A pilot study has finally given us the news we’ve always believed: beer can be healthy for you…just in moderation.
Beer and alcohol tend to get a bad rep. Packed with calories and with the obvious side-effects of consuming too much alcohol (who else has woken up at home at 10am and wondered how they got there?) beer is something to be enjoyed in moderation.
It’s often been claimed (and even proven) that red wine can provide various health benefits, such as helping to lower levels of visceral fat (a type of fat in the body that can lead to several health problems if you have too much of it).
But now a pilot study, published in the Journal of Agricultural and Food Chemistry on June 15th 2002, has found that drinking a beer may actually have a significant health benefit. The study, conducted by Cláudia Marques et al. wanted to investigate the effects of both alcoholic and non-alcoholic beer on gut microbiota.
What exactly is gut microbiota? Well, as Chemistry for Lifestates, “Trillions of microorganisms line human gastrointestinal tracts, directly impacting their host’s well-being.”
“Studies have shown that when more types of bacteria are present, people tend to have a lower chance of developing chronic diseases, such as heart disease and diabetes.”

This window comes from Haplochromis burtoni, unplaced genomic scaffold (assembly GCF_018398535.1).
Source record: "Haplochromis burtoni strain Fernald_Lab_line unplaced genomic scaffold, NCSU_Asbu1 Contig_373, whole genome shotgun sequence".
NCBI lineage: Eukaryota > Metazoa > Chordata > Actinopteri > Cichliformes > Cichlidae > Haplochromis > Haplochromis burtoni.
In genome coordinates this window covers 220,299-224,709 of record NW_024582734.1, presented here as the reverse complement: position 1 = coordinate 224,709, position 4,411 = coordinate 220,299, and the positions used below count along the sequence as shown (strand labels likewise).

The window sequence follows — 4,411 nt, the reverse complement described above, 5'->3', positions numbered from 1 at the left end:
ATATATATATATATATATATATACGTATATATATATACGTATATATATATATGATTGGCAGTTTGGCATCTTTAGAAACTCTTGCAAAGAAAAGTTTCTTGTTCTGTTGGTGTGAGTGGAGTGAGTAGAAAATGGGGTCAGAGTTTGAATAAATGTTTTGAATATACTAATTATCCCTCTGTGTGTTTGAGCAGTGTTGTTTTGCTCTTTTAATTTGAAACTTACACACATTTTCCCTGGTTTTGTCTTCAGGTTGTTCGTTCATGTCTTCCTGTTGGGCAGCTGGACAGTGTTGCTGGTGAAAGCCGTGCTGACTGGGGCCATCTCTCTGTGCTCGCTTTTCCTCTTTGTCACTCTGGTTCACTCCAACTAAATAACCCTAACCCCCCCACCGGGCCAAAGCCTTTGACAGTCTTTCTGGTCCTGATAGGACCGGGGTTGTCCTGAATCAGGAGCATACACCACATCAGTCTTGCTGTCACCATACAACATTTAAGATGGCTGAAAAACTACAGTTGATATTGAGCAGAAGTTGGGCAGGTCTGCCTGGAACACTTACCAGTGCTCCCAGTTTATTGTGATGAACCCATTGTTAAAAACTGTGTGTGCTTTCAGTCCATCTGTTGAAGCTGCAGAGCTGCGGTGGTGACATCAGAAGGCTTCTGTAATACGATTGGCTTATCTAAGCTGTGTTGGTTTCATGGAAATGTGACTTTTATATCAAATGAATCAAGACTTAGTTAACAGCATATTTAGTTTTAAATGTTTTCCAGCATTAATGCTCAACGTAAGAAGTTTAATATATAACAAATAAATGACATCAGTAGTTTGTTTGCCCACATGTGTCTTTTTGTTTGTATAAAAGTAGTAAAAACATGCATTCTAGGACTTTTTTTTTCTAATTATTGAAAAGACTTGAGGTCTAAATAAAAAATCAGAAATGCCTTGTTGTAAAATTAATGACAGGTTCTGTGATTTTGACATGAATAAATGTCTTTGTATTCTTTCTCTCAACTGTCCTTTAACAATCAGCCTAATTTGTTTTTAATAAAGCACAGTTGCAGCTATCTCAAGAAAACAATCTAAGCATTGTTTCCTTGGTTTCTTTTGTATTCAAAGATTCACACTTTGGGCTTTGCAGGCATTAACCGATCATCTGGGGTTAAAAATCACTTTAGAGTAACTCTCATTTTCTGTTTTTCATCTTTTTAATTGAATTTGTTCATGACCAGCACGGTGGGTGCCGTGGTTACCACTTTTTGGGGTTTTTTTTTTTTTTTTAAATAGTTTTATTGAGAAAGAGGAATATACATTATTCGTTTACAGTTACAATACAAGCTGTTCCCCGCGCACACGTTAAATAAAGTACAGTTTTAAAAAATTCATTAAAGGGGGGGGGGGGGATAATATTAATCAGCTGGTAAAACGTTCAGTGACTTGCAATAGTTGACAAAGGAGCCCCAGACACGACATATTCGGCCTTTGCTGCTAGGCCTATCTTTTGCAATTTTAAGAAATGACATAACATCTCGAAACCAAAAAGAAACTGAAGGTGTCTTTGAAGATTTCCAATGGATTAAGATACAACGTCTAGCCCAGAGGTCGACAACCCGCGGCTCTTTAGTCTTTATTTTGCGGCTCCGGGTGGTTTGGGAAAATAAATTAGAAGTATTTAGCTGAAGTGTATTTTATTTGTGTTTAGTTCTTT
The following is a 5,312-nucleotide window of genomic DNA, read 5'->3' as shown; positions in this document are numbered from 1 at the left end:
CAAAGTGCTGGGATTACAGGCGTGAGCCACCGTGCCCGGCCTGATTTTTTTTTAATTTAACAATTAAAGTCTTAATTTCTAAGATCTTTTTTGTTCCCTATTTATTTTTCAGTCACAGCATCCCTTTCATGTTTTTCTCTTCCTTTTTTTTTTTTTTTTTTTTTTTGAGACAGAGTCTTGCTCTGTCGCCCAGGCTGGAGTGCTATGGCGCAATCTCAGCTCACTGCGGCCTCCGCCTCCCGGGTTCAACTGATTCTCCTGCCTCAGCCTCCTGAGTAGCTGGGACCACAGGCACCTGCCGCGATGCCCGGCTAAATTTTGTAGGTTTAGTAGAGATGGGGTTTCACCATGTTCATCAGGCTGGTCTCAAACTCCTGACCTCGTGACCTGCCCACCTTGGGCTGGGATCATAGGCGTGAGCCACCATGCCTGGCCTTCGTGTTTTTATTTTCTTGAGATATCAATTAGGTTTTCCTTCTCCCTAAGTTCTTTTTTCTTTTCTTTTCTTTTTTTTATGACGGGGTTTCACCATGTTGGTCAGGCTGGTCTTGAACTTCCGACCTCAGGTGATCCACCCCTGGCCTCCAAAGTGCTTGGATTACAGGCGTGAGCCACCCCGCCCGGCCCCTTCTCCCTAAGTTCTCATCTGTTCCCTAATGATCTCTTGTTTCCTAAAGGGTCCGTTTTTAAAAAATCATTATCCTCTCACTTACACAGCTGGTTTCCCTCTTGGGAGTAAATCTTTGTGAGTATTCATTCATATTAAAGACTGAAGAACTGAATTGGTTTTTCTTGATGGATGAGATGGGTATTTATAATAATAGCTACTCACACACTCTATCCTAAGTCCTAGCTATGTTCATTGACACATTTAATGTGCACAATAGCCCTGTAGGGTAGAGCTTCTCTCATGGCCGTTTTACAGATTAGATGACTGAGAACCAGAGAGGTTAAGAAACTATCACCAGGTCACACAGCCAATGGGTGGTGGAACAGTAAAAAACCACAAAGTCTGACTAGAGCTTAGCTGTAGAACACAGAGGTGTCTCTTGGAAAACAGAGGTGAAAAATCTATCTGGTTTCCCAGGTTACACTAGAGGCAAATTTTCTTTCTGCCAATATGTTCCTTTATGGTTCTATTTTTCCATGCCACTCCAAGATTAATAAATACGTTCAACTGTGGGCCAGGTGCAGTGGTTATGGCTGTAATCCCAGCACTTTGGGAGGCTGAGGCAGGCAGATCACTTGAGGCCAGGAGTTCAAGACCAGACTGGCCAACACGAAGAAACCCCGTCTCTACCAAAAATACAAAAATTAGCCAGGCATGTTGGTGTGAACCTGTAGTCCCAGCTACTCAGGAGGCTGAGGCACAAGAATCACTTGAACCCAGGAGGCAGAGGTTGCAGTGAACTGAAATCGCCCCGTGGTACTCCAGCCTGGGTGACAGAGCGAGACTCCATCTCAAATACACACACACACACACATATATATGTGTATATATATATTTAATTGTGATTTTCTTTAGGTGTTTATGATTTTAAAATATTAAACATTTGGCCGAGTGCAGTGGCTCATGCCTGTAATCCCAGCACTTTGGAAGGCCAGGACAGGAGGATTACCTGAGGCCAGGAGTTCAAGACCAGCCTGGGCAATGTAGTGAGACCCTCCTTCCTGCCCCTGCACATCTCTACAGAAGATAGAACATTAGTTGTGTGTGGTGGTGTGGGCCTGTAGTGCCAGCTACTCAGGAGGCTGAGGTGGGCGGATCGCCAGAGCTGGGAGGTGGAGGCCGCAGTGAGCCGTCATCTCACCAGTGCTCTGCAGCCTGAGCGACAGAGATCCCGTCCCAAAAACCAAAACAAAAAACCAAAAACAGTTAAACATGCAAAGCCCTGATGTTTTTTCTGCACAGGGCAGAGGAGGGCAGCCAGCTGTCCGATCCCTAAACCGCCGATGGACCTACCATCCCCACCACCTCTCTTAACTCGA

Put simply, the more diverse your gut microbiome is, the higher the chances of you living a healthy, happy life. And beer, the gorgeous amber nectar enjoyed by millions around the world, just so happens to promote a diverse gut microbiome.
To obtain their results, the research team took a participant group of 22 healthy men who were randomly divided into two groups. One group drank non-alcoholic beers for a four-week period and the other drank alcoholic beer. The researchers took blood and faecal samples before and after the four-week observation period to analyse their gut microbiota.
The results showed that both “non-alcoholic and alcoholic beer increased gut microbiota diversity which has been associated with positive health outcomes and tended to increase faecal alkaline phosphatase activity, a marker of intestinal barrier function.”
“These results suggest the effects of beer on gut microbiota modulation are independent of alcohol and may be mediated by beer polyphenols.”
The research team did add that “because the safest level of alcohol consumption is none, non-alcoholic beer may be the more healthful choice.”
While this doesn’t mean you can suddenly justify a weekend bender with your mates, it does mean that a beer with dinner might not be as bad for you as you thought; and potentially even encouraged (pending, as ever, further research).